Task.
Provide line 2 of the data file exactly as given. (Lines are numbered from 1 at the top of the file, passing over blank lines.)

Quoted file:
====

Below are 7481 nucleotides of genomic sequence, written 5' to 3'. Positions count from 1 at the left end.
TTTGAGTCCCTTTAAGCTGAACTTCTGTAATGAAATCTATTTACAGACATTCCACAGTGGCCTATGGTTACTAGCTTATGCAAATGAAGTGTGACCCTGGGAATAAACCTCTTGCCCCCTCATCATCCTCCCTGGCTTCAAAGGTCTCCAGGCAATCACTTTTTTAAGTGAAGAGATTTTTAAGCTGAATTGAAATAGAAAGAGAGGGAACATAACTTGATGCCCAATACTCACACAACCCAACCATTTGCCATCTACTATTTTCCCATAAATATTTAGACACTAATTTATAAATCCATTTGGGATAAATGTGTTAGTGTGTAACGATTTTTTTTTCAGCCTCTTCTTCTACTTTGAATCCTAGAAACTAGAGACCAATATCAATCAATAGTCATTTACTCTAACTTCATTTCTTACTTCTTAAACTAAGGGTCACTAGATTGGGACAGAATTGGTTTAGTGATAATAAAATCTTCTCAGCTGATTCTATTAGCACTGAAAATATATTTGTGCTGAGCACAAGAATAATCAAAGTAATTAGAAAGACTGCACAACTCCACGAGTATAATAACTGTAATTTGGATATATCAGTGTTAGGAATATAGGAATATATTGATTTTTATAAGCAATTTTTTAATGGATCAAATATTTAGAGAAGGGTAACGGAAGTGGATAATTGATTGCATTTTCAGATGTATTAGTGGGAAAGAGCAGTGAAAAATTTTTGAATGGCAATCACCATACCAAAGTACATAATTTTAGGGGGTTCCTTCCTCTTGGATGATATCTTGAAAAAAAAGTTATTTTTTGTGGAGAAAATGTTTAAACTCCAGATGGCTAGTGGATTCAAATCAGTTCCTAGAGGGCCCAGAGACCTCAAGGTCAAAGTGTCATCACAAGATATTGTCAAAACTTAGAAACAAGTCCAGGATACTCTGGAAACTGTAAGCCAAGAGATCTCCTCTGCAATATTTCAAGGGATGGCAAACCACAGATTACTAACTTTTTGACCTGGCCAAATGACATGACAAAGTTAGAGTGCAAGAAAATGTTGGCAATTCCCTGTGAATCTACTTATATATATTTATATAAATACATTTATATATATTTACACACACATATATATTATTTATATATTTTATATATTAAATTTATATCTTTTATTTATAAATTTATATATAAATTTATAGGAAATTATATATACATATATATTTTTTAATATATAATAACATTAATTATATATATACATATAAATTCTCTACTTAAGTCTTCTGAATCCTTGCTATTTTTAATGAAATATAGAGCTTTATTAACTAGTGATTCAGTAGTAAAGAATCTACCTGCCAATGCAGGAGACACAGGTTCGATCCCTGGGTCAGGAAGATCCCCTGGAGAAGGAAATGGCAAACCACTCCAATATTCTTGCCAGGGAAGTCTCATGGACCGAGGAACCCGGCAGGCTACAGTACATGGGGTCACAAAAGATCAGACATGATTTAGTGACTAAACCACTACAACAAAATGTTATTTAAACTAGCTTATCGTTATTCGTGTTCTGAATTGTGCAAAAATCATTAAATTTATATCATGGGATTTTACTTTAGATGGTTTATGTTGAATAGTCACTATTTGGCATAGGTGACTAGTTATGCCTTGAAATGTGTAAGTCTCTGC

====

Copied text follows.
TTTGAGTCCCTTTAAGCTGAACTTCTGTAATGAAATCTATTTACAGACATTCCACAGTGGCCTATGGTTACTAGCTTATGCAAATGAAGTGTGACCCTGGGAATAAACCTCTTGCCCCCTCATCATCCTCCCTGGCTTCAAAGGTCTCCAGGCAATCACTTTTTTAAGTGAAGAGATTTTTAAGCTGAATTGAAATAGAAAGAGAGGGAACATAACTTGATGCCCAATACTCACACAACCCAACCATTTGCCATCTACTATTTTCCCATAAATATTTAGACACTAATTTATAAATCCATTTGGGATAAATGTGTTAGTGTGTAACGATTTTTTTTTCAGCCTCTTCTTCTACTTTGAATCCTAGAAACTAGAGACCAATATCAATCAATAGTCATTTACTCTAACTTCATTTCTTACTTCTTAAACTAAGGGTCACTAGATTGGGACAGAATTGGTTTAGTGATAATAAAATCTTCTCAGCTGATTCTATTAGCACTGAAAATATATTTGTGCTGAGCACAAGAATAATCAAAGTAATTAGAAAGACTGCACAACTCCACGAGTATAATAACTGTAATTTGGATATATCAGTGTTAGGAATATAGGAATATATTGATTTTTATAAGCAATTTTTTAATGGATCAAATATTTAGAGAAGGGTAACGGAAGTGGATAATTGATTGCATTTTCAGATGTATTAGTGGGAAAGAGCAGTGAAAAATTTTTGAATGGCAATCACCATACCAAAGTACATAATTTTAGGGGGTTCCTTCCTCTTGGATGATATCTTGAAAAAAAAGTTATTTTTTGTGGAGAAAATGTTTAAACTCCAGATGGCTAGTGGATTCAAATCAGTTCCTAGAGGGCCCAGAGACCTCAAGGTCAAAGTGTCATCACAAGATATTGTCAAAACTTAGAAACAAGTCCAGGATACTCTGGAAACTGTAAGCCAAGAGATCTCCTCTGCAATATTTCAAGGGATGGCAAACCACAGATTACTAACTTTTTGACCTGGCCAAATGACATGACAAAGTTAGAGTGCAAGAAAATGTTGGCAATTCCCTGTGAATCTACTTATATATATTTATATAAATACATTTATATATATTTACACACACATATATATTATTTATATATTTTATATATTAAATTTATATCTTTTATTTATAAATTTATATATAAATTTATAGGAAATTATATATACATATATATTTTTTAATATATAATAACATTAATTATATATATACATATAAATTCTCTACTTAAGTCTTCTGAATCCTTGCTATTTTTAATGAAATATAGAGCTTTATTAACTAGTGATTCAGTAGTAAAGAATCTACCTGCCAATGCAGGAGACACAGGTTCGATCCCTGGGTCAGGAAGATCCCCTGGAGAAGGAAATGGCAAACCACTCCAATATTCTTGCCAGGGAAGTCTCATGGACCGAGGAACCCGGCAGGCTACAGTACATGGGGTCACAAAAGATCAGACATGATTTAGTGACTAAACCACTACAACAAAATGTTATTTAAACTAGCTTATCGTTATTCGTGTTCTGAATTGTGCAAAAATCATTAAATTTATATCATGGGATTTTACTTTAGATGGTTTATGTTGAATAGTCACTATTTGGCATAGGTGACTAGTTATGCCTTGAAATGTGTAAGTCTCTGC